The means of assesment for this lesson is demanding and a huge jump from what we do in Polytechnic, but we’ll get used to it and eventually, complete the assesment with utmost dedication. We’re going all out to score in this.
Elementary Chinese Speaking, Marketing Strategy, E-commerce
Haven’t sat for these lessons yet. Looking forward to them.
In the past week alone, I have learnt a lot about the lifestyle of the people here.
The hygiene of the Mainland Chinese is actually a rather interesting thing. Back in Singapore, citizens despise the act of spitting as it is unhygenic. However here in China, I observe this act a normal occurence; people spit onto roads, pavements or walkways whenever their phlegm is ready to be expelled. This hygiene disparity is interesting to see because it concerns what the citizens in both countries perceive as ‘normal’. In Singapore, spitting in public places makes the person liable to a fine. Furthermore, it is perceived as dirty by the citizens. Due to these two factors, it is considered ‘normal’ to not see people spit so freely.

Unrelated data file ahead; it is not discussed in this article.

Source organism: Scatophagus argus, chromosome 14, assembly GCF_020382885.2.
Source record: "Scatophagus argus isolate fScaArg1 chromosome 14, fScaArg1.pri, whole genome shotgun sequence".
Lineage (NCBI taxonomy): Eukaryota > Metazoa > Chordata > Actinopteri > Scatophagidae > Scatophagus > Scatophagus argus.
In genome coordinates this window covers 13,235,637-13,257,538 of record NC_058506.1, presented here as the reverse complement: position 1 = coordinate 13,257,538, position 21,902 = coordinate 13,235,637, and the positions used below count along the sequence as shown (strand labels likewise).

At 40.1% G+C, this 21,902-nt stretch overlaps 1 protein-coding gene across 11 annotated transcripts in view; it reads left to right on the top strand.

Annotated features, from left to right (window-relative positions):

Here in Beijing, spitting can be seen in public places usually after a cough or ‘throaty’ sound is heard. They ease their discomfort without any delay, and I am not sure whether China enforces laws concerning the act of spitting as well. Looking at the frequency of spitting, this was probably the surroundings which the people here grew up in, and this act can therefore be considered ‘normal’ to see in their daily lives.
Another part of hygiene is littering. Using the example of varied perceptions of ‘normal’ in both cities, it is already rather abnormal (abnormal meaning to spark some negativity) to observe bits of trash and litter along paths or walkways back home. We’d despise litter-bugs as well. However, here, discarding waste onto the ground is rather freely practiced.